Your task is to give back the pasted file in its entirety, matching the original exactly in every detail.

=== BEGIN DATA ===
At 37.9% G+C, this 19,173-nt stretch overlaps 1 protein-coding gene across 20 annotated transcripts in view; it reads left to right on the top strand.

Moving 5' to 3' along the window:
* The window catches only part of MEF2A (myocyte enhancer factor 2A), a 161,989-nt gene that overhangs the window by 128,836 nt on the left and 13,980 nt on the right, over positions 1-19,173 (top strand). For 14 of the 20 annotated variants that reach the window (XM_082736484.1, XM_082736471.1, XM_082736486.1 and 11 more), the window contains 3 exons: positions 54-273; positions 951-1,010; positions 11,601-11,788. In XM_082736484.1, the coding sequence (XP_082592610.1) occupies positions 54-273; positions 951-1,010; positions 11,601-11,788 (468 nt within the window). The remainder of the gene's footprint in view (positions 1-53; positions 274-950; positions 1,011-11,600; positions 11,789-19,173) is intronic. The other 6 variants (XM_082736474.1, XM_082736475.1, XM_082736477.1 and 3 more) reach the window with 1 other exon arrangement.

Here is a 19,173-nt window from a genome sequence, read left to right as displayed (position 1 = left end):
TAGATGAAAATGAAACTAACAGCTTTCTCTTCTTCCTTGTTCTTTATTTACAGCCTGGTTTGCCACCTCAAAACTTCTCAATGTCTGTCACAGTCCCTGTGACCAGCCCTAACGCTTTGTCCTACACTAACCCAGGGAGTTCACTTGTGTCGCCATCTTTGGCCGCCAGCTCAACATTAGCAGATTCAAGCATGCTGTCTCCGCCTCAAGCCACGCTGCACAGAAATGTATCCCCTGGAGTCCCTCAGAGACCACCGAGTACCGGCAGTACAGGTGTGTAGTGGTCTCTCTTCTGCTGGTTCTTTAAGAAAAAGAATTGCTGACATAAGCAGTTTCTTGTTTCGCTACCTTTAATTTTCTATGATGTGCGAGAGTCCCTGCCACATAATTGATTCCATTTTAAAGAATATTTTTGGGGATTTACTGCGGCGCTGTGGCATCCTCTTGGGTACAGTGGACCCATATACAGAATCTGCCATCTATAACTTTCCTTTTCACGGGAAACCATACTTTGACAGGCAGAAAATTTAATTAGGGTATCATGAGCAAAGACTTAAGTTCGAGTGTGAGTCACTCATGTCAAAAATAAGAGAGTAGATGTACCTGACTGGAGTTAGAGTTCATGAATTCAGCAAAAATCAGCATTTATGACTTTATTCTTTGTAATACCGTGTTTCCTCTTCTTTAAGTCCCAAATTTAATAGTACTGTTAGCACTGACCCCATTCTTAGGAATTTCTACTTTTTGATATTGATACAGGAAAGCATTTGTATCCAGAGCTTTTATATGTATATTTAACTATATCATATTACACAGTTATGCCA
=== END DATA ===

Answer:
At 37.9% G+C, this 19,173-nt stretch overlaps 1 protein-coding gene across 20 annotated transcripts in view; it reads left to right on the top strand.

Moving 5' to 3' along the window:
* The window catches only part of MEF2A (myocyte enhancer factor 2A), a 161,989-nt gene that overhangs the window by 128,836 nt on the left and 13,980 nt on the right, over positions 1-19,173 (top strand). For 14 of the 20 annotated variants that reach the window (XM_082736484.1, XM_082736471.1, XM_082736486.1 and 11 more), the window contains 3 exons: positions 54-273; positions 951-1,010; positions 11,601-11,788. In XM_082736484.1, the coding sequence (XP_082592610.1) occupies positions 54-273; positions 951-1,010; positions 11,601-11,788 (468 nt within the window). The remainder of the gene's footprint in view (positions 1-53; positions 274-950; positions 1,011-11,600; positions 11,789-19,173) is intronic. The other 6 variants (XM_082736474.1, XM_082736475.1, XM_082736477.1 and 3 more) reach the window with 1 other exon arrangement.

Here is a 19,173-nt window from a genome sequence, read left to right as displayed (position 1 = left end):
TAGATGAAAATGAAACTAACAGCTTTCTCTTCTTCCTTGTTCTTTATTTACAGCCTGGTTTGCCACCTCAAAACTTCTCAATGTCTGTCACAGTCCCTGTGACCAGCCCTAACGCTTTGTCCTACACTAACCCAGGGAGTTCACTTGTGTCGCCATCTTTGGCCGCCAGCTCAACATTAGCAGATTCAAGCATGCTGTCTCCGCCTCAAGCCACGCTGCACAGAAATGTATCCCCTGGAGTCCCTCAGAGACCACCGAGTACCGGCAGTACAGGTGTGTAGTGGTCTCTCTTCTGCTGGTTCTTTAAGAAAAAGAATTGCTGACATAAGCAGTTTCTTGTTTCGCTACCTTTAATTTTCTATGATGTGCGAGAGTCCCTGCCACATAATTGATTCCATTTTAAAGAATATTTTTGGGGATTTACTGCGGCGCTGTGGCATCCTCTTGGGTACAGTGGACCCATATACAGAATCTGCCATCTATAACTTTCCTTTTCACGGGAAACCATACTTTGACAGGCAGAAAATTTAATTAGGGTATCATGAGCAAAGACTTAAGTTCGAGTGTGAGTCACTCATGTCAAAAATAAGAGAGTAGATGTACCTGACTGGAGTTAGAGTTCATGAATTCAGCAAAAATCAGCATTTATGACTTTATTCTTTGTAATACCGTGTTTCCTCTTCTTTAAGTCCCAAATTTAATAGTACTGTTAGCACTGACCCCATTCTTAGGAATTTCTACTTTTTGATATTGATACAGGAAAGCATTTGTATCCAGAGCTTTTATATGTATATTTAACTATATCATATTACACAGTTATGCCA